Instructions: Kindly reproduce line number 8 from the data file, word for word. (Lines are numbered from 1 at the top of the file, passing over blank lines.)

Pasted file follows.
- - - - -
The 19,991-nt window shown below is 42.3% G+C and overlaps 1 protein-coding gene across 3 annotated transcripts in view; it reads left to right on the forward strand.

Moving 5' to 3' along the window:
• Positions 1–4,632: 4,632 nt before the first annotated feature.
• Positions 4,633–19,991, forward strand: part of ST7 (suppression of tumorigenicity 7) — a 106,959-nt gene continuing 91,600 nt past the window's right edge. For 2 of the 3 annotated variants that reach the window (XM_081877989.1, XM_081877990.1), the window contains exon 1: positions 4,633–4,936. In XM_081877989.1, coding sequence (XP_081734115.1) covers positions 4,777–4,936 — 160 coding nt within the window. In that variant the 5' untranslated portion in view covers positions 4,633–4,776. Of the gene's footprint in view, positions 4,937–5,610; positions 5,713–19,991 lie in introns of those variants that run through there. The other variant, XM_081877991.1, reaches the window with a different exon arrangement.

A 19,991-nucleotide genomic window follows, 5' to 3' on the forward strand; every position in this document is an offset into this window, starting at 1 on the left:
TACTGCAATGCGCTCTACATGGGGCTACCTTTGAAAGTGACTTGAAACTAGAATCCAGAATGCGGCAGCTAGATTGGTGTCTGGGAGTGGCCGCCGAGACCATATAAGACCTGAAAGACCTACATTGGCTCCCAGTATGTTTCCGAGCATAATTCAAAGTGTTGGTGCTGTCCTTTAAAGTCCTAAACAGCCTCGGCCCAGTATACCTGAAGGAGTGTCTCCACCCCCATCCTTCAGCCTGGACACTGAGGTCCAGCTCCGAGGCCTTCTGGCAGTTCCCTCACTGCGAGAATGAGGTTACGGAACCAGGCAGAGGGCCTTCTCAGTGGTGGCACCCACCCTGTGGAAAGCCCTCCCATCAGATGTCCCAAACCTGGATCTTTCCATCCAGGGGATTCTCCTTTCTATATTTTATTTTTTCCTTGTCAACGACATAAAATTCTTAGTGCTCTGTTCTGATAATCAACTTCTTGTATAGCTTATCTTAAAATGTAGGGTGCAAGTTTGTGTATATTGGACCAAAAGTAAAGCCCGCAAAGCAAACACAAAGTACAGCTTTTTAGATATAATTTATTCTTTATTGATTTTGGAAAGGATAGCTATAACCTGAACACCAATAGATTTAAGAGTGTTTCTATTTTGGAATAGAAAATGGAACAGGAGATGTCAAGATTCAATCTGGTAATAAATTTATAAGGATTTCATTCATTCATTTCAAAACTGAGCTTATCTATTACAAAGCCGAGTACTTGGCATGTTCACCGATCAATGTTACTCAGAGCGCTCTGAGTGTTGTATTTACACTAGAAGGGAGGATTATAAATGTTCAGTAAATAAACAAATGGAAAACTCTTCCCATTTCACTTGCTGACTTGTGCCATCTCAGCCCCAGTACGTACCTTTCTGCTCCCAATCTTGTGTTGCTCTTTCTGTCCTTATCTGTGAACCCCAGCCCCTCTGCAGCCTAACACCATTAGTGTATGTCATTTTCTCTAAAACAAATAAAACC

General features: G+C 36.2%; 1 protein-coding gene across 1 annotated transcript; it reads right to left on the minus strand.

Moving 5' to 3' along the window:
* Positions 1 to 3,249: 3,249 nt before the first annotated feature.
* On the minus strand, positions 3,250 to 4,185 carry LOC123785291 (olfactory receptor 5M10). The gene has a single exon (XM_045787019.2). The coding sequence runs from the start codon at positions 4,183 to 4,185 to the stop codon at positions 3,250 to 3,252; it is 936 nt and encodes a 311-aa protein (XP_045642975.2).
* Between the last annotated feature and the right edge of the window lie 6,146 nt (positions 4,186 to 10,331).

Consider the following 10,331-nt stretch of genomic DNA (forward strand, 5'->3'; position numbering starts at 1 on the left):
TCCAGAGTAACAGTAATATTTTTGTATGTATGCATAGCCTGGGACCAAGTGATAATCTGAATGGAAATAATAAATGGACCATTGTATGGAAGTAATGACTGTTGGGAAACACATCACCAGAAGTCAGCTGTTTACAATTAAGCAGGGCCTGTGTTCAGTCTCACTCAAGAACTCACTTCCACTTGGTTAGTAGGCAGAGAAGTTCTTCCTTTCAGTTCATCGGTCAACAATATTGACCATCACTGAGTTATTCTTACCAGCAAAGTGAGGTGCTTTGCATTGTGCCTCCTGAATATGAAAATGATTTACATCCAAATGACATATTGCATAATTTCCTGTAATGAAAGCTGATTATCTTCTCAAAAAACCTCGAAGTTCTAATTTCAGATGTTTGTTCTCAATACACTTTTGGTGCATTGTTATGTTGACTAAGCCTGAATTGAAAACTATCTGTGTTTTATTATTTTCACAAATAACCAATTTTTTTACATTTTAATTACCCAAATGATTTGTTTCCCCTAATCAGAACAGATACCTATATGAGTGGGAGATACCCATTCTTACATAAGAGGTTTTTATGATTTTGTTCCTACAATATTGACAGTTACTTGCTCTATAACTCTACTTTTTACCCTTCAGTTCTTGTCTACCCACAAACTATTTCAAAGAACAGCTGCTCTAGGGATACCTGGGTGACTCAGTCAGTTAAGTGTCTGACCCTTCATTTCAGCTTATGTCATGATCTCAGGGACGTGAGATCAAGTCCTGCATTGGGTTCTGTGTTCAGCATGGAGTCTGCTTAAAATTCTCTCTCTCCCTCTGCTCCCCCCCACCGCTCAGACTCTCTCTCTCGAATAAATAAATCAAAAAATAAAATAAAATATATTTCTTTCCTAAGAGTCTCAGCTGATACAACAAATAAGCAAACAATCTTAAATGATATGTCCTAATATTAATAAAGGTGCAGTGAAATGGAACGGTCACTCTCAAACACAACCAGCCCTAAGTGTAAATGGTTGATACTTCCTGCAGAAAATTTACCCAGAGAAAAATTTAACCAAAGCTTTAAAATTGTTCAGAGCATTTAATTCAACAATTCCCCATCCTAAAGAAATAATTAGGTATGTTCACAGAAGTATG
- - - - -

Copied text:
Moving 5' to 3' along the window: